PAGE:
Pausing for reflection and feeling the compulsion of their years of friendship, the monk who suggested the quarrel concluded, "Well, brother, if the stone is thine, keep it." And thus the quarrel ended.

Jesus said, "Blessed are the peace makers." (Matt. 5:9). The greater our efforts to live as Christian brothers and sisters in Christ, emulating His and sisters in Christ, emulating His love, the more successful will be our efforts to live peaceably with others.

—from Open Windows, Jan. 25, 1994


Grief can be devastating. An unexpected death must be the hardest to accept. It seems unreal!

More than a year has passed since the death of my good friend Jeri Oliphant and the shock and the sorrow remain. The morning Jean Crowe called me to tell me about Jeri, I went to pieces. I had been close to death before, having lost family members closer than any friend could be, but this was different. I had counted on the friendship of den, more than 5 years younger than I, to last for many years, and I felt some sorrow and guilt that I had not spent more time with her since I have been away so much. 

We knew Jeri was not well. We worried so when she had surgery that August, knowing that it was hard on her sick heart. But she came through that okay and was adjusting to a less active lifestyle. Did she know death might come soon and suddenly? She never said—perhaps she wanted to talk about the future and we didn’t give her the chance. Sometimes we dodge issues that are hard to discuss. 

She was a lovely person—always interested in making herself and her home attractive. I thought as I helped Nell, Marty and Bobby as we "made her pretty" in the funeral home of the skill with which she "made herself up." We tried our best—my own part being mainly observing and appreciating what the others were doing. 

My sorrow is not only for myself but for Jeri’s family and for her other friends. I know den’s greatest regret would be that she can no longer take care of her girls and of Derald. She loved them so much!

In our work at the funeral home I had given so much thought to death. And I have read and studied and pondered our reactions to death. In my own attempt to deal with my feelings at the time of Jeni’s death, I wrote down some of my thoughts and prayers—some on the night of Jeri’s death, some at her funeral, some on a later visit to her home, and some on my own birthday, January 1, 1993. It helped some and I have shared the notes with some of the family. 

Was friendship with Jeri worth the hurt of losing her? Yes. Would it be better to avoid the hurt by avoiding the friendships? No. As we grow older, we more often experience the deaths of our contemporaries. I hope it gets easier!


We dedicate this issue of Seasons to those who died and whose families we served from November 20, 1993, to March 25, 1994.

Mrs. Mary Roberts Goff 11/20/93

Mrs. Ollie May Starnes Heard 11/24/93

Mrs. Lucy King Kellum 11/28/93

Mr. Lathan Fuller Franklin 12/5/93

Mrs. Rosemary L. Kadlec 12/5/93

Mrs. Laverne Bayless Campbell 12/5/93

Mrs. Eula Mae Mooneyham 12/8/93

Mrs. Merle Burt Ray 12/12/93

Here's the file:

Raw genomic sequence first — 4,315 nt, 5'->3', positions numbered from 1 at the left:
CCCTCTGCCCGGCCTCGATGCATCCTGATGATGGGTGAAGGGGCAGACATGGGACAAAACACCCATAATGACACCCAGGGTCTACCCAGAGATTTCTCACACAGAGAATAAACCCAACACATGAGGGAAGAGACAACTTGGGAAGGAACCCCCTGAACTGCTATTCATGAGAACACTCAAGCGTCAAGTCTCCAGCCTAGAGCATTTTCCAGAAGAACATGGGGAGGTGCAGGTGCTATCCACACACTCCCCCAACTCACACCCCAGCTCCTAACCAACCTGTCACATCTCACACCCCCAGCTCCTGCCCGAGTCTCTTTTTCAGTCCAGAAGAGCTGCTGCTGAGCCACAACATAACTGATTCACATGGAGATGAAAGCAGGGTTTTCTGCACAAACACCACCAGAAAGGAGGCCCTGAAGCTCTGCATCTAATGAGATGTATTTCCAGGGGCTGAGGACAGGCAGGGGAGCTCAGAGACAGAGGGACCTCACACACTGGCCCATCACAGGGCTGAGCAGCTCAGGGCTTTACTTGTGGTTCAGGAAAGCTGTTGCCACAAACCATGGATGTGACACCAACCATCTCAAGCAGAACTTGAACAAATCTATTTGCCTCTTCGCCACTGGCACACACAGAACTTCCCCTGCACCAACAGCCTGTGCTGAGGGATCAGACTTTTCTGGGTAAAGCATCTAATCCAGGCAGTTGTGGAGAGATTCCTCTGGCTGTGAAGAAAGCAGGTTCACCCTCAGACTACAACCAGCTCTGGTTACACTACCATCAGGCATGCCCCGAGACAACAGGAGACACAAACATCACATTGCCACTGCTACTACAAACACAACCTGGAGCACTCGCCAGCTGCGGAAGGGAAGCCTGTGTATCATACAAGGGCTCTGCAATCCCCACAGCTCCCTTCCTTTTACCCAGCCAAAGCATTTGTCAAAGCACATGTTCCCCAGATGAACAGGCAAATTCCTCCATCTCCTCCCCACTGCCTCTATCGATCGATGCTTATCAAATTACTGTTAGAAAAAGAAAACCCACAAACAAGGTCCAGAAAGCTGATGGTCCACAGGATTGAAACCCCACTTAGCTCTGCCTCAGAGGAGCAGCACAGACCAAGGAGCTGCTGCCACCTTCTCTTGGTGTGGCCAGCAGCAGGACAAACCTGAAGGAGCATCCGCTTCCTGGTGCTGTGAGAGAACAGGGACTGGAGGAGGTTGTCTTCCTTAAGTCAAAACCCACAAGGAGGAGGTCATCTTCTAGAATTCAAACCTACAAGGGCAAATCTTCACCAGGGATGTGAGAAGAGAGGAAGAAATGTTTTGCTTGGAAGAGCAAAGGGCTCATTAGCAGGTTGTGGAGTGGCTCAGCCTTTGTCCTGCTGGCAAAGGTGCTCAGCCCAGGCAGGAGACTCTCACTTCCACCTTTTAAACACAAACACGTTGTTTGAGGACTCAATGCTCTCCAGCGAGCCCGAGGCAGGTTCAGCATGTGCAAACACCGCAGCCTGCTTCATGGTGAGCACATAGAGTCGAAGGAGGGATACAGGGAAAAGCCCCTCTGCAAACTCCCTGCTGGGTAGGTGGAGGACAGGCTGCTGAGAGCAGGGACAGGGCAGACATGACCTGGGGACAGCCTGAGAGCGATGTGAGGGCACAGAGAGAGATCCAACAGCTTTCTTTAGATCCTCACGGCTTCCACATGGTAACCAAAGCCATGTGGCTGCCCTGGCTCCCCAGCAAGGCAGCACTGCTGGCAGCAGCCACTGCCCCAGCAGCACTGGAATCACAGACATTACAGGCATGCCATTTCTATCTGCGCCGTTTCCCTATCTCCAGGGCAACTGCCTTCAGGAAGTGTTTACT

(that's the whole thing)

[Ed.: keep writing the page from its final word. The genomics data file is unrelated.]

Mrs. Marie Kitlinski Munday 12/12/93

Mr. Robert L. "Jack" Dooley 12/13/93

Mr. Joseph Horace McCain 12/13/93

Mr. Clarence Clifton Mills 12/17/93

Mr. Joseph W. Brunner, II 12/18/93

Mr. Claude A. Reeves 12/18/93

Mrs. Christine Daniels Wells 12/20/93

Mr. Charles Nevin Jones 12/23/93

Mr. Hilton Terrel McLarty 12/27/93

Mr. Toy Clark 12/27/93

Mrs. Addys Spears Tubbs 12/28/93

Mrs. Bernice Geeslin Childress 12/28/93

Miss Edna Rivers Snipes 12/29/93

Mrs. Georgia Skinner Mistilis 12/29/93

Mr. W. Irving Oakes 01/01/94

Mrs. Lena Mae Hawkins Busby 01/01/94

Mrs. Mary Lynette Woods Chandler 01/04/94

Miss Audrey Robena Bedenbaugh 01/04/94

Mr. David ‘Buck" Pinson Jones 01/06/94

Mrs. Bertha Lauderdale Coleman 01/09/94

Mr. Herman "Bo" Cooper Gooch 01/10/94

Mrs. Ruth Barwick Simmons 01/10/94

Mrs. Maggie E. Bruch 01/11/94

Mr. Huston Smith 01/15/94

Mr. Harold Kyle Bumgardner 01/18/94

Mrs. Pauline Winter Robertson 01/19/94

Mr. Sidney Alfred Green 01/19/94

Mrs. Edna May Pontin Mason 01/19/94

Mr. Hubert Cary Holcombe 01/20/94

Mrs. Frances Faulkner Meadow 01/21/94

Mr. C. D. Dooley 01/21/94

Mr. Earl Lewis Wimberly 01/23/94

Mrs. Corinne Malone 01/23/94

Mr. Edward K. Moore, Jr. 01/23/94

Mrs. Christine Cook Roy 01/24/94

Mr. George Robert Denley 01/25/94

Mrs. Jane Robertson Hofer 01/26/94

Miss Altha Ruth Leggitt 01/29/94

Nathaniel Russell Reeves 01/29/94

Mrs. Ila Fay Kitchens Ferguson 01/30/94

Mrs. Lavergne Shappley Stone 01/30/94

Mr. James Lee Burgess, Sr. 01/31/94

Mrs. Clidy Mae Gilley 02/05/94

Mr. Ellis Francis King 02/06/94

Mrs. Marie Sue Stalcup Murrey 02/08/94

Dr. James Erskine Parks 02/09/94

Mr. Harry Paul Hoffman 02/10/94

Mrs. Violet Wait Maples 02/11/94

Mr. Bennie Phifer Denton, Sr. 02/12/94

Mr. Mal Boat right 02/21/94

Mrs. Elizabeth B. "Beckie" Purvis 02/21/94 

Mr. George Robert Johnson 02/21/94

Mrs. Lily May McElroy Harrison 02/22/94

Mrs. Irene Horton Sanderson 02/22/94

Dr. Vernon Baker Harrison 02/24/94

Mr. Hulon Dow Harwell 02/27/94

Mrs. Elizabeth Ferguson Priest 02/27/94

Mr. Hollis McGee Gaines 03/04/94

Mrs. Annie Lewis Foster 03/05/94

Mr. Calvin Edward Clark 03/08/94

Mrs. Ruth McElroy Smith 03/09/94

Mr. Robert Leonard Mathis 03/11/94

Mrs. Ozell McLarty Ferguson 03/11/94